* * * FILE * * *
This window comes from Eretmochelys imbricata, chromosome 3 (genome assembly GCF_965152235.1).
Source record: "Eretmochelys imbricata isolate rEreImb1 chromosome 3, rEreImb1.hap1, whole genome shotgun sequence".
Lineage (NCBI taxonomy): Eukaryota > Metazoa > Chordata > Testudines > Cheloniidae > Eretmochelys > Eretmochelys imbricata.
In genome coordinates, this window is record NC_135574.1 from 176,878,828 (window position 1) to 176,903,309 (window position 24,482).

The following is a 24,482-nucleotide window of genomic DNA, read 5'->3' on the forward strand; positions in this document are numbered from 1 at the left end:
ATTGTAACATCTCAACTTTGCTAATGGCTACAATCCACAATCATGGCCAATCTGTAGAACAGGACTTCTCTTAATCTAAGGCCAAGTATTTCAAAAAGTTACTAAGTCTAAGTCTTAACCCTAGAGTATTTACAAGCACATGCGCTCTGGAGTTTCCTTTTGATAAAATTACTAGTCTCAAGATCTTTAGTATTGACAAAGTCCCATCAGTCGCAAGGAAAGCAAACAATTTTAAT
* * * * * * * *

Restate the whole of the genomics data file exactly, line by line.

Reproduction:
This window comes from Eretmochelys imbricata, chromosome 3 (genome assembly GCF_965152235.1).
Source record: "Eretmochelys imbricata isolate rEreImb1 chromosome 3, rEreImb1.hap1, whole genome shotgun sequence".
Lineage (NCBI taxonomy): Eukaryota > Metazoa > Chordata > Testudines > Cheloniidae > Eretmochelys > Eretmochelys imbricata.
In genome coordinates, this window is record NC_135574.1 from 176,878,828 (window position 1) to 176,903,309 (window position 24,482).

The following is a 24,482-nucleotide window of genomic DNA, read 5'->3' on the forward strand; positions in this document are numbered from 1 at the left end:
ATTGTAACATCTCAACTTTGCTAATGGCTACAATCCACAATCATGGCCAATCTGTAGAACAGGACTTCTCTTAATCTAAGGCCAAGTATTTCAAAAAGTTACTAAGTCTAAGTCTTAACCCTAGAGTATTTACAAGCACATGCGCTCTGGAGTTTCCTTTTGATAAAATTACTAGTCTCAAGATCTTTAGTATTGACAAAGTCCCATCAGTCGCAAGGAAAGCAAACAATTTTAAT